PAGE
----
The Leap Motion is a small object that was released on July 22, which enables remote human-computer interaction. Equipped with VGA cameras and sensors, the Leap Motion is designed to detect finger or pen movements which, in turn, control the computer. Selecting keys, zooming, changing views, drawing or perhaps manipulating radiology images in an intra-operative setting are all possible.

The Leap Motion retails for $79.88 and is just over three inches long, an inch wide and less than a half-inch thick (79 x 30 x 11mm). It has a black panel on top, behind which resides the infrared sensors.

Screen Shot 2013-07-24 at 02.13.58

The Leap is different from a Kinect sensor bar as it works using infrared optics and cameras instead of depth. As a result, it does not cover as large an area as Microsoft’s motion controller; however, its motion sensing fidelity is unmatched by any depth camera currently available.

It can track all 10 fingers simultaneously to within a hundredth of a millimetre. Desktop control relies on dividing 3D space into two separate zones: one closer to your body, which is for “hovering,” and one closer to the display, which is for “touching.” In other words, it’s just like hovering with a stylus before making contact with the screen.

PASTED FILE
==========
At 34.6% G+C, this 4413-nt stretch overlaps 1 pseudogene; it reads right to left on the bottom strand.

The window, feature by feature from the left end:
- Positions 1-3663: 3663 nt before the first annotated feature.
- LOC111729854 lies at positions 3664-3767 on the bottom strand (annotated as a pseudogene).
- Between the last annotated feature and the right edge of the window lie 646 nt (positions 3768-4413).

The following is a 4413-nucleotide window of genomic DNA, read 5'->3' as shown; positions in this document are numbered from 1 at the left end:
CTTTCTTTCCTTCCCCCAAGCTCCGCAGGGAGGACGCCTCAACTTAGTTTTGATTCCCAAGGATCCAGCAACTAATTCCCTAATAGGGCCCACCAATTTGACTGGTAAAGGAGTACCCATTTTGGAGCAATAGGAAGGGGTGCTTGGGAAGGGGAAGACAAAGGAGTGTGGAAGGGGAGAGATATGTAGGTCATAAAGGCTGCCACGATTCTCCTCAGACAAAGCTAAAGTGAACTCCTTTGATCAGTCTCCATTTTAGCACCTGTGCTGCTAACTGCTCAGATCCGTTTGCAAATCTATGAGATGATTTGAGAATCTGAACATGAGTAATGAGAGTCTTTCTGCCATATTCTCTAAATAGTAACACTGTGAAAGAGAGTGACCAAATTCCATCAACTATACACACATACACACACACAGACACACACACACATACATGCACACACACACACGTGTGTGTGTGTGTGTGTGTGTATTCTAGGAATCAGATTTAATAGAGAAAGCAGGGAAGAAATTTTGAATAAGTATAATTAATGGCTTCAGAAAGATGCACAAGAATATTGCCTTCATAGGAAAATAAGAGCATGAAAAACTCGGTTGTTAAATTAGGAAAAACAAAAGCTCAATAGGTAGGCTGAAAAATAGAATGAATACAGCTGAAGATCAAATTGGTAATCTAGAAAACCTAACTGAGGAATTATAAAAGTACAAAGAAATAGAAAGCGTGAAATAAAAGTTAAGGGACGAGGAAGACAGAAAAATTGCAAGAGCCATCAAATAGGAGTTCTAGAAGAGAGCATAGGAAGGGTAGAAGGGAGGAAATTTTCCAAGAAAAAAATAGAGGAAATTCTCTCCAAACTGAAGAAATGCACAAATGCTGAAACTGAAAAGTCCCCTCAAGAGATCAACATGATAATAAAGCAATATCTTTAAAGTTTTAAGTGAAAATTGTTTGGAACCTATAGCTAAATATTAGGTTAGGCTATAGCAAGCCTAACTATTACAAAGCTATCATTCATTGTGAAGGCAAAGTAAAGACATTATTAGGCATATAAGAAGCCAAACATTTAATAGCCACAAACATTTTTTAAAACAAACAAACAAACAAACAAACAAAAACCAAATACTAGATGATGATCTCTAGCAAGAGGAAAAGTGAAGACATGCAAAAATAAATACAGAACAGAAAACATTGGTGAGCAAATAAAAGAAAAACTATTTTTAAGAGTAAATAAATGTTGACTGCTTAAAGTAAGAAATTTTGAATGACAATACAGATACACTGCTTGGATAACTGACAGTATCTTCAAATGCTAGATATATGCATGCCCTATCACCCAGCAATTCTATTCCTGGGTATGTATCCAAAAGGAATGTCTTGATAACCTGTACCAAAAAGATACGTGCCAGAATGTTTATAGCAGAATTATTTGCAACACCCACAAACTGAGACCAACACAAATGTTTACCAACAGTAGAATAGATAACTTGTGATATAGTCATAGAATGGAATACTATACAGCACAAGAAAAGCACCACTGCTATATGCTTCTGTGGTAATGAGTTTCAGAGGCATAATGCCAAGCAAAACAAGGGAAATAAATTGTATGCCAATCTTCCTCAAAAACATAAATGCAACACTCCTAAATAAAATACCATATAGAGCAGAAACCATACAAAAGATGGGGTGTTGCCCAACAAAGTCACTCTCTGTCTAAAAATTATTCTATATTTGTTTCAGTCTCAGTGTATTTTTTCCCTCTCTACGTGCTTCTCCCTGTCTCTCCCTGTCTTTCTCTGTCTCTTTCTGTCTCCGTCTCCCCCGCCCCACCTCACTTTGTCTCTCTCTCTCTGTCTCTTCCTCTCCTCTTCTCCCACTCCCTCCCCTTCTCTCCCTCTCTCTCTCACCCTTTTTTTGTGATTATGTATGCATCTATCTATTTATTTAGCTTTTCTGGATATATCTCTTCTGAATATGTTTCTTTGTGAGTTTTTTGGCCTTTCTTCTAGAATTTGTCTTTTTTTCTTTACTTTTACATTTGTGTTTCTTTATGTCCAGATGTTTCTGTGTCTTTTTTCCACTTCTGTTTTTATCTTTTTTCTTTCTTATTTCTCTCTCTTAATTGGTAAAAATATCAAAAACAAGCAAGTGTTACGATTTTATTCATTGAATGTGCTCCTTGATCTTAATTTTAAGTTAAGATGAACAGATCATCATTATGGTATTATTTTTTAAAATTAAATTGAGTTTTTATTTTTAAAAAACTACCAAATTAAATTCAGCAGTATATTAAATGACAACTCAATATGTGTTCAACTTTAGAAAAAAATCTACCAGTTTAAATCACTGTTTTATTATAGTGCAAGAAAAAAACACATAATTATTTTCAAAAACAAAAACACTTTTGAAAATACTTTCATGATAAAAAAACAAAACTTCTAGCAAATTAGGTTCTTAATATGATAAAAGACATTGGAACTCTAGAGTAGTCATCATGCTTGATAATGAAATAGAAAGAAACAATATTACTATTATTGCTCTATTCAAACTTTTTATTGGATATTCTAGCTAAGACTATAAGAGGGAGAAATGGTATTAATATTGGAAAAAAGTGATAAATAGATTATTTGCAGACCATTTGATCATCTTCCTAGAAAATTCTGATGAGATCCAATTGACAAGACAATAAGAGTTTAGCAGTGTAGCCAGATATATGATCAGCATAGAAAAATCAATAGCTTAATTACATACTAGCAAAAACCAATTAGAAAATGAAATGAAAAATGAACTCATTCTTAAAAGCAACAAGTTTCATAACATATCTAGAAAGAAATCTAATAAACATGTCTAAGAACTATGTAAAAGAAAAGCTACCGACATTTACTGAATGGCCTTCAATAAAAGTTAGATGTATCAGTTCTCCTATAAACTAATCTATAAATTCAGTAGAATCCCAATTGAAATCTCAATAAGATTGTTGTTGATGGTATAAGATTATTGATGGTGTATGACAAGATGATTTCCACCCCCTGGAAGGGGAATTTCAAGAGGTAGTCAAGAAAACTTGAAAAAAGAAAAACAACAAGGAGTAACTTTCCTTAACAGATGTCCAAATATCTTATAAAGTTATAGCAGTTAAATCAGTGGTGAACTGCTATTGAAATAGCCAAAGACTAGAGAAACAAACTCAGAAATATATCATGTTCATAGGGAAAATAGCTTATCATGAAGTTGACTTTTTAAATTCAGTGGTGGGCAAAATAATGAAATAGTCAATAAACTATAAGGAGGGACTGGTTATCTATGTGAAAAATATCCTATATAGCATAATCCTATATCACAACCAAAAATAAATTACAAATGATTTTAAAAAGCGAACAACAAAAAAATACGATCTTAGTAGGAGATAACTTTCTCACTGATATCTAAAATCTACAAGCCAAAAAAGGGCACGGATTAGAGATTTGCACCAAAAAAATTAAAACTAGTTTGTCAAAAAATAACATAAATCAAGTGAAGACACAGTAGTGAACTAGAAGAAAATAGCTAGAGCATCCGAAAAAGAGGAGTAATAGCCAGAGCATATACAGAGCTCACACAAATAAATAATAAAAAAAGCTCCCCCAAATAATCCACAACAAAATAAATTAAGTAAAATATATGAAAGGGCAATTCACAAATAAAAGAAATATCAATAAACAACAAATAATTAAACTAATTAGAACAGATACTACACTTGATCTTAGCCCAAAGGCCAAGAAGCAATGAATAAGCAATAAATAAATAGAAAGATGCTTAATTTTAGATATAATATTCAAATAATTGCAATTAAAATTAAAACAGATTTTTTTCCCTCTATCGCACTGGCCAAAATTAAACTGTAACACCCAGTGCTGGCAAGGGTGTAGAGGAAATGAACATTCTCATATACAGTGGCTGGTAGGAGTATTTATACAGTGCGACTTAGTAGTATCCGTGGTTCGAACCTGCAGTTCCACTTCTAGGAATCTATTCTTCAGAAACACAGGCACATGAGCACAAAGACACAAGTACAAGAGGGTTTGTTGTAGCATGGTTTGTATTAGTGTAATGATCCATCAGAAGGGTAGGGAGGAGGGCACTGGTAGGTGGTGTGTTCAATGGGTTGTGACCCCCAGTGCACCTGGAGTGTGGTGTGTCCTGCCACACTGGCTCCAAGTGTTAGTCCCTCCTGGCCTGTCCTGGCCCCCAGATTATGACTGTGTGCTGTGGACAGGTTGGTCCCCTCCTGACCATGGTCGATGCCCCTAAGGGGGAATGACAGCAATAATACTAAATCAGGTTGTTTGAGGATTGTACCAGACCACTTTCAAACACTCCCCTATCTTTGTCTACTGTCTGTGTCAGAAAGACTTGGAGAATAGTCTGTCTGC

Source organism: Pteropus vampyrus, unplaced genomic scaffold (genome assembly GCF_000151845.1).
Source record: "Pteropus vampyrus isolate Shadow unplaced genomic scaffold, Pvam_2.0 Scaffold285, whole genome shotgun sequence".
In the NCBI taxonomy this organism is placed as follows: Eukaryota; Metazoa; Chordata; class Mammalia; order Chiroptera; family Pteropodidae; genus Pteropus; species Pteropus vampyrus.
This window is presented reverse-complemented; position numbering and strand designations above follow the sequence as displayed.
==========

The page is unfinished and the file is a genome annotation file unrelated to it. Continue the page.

Screen Shot 2013-07-24 at 01.33.41

There are a number of applications which have been built specifically for the Leap Motion. This includes Cyber Science 3D which lets you manipulate a human skull to identify the bones that comprise it and Frog Dissection which allows you to dissect a digital frog. It is clear to see that there are plenty of educational uses for the Leap Motion (See below).

This has a number of potential implications and uses within clinical medicine:

  • Surgeons have the potential to manipulate preoperative radiology and planning remotely without descrubbing and desterilising.
  • Surgeons can manipulate a computer for educational purposes
  • Radiologists could manipulate images using touch free gestures
  • Medical education could be enhanced by digitally dissecting human cadavers or manipulating three dimensional anatomy models.
  • Assist in rehabilitation to practice hand and finger movements including but not limited to dexterity, and manipulation of objects.

One point that commenters have already raised is the lack of tactile feedback when using the Leap Motion. Despite this, there is a clear desire to test this technology in operative situations as shown by Scopis Medical who have already developed the first hands-off surgical navigation system for use in the operating rooms of the future.

The system has a standard mouse-emulation mode for point and clicking, as well as a 3D gesture system for manipulating images like CT scans and MRIs. Further research needs to be carried out to evaluate surgeons perceptions to controlling computers using floating touch gestures.

The Leap Motion controller is more about potential than anything else. It provides a new means for computational control which may present as a novel intraoperative and educational tool. Initial reviews of the device have generally been positive but many cite the lack of direct integration into existing apps as a potential stumbling block. The growth of the initial software library for Leap is relatively limited, but may have a novel of innovative medical uses.

Source: Leap Motion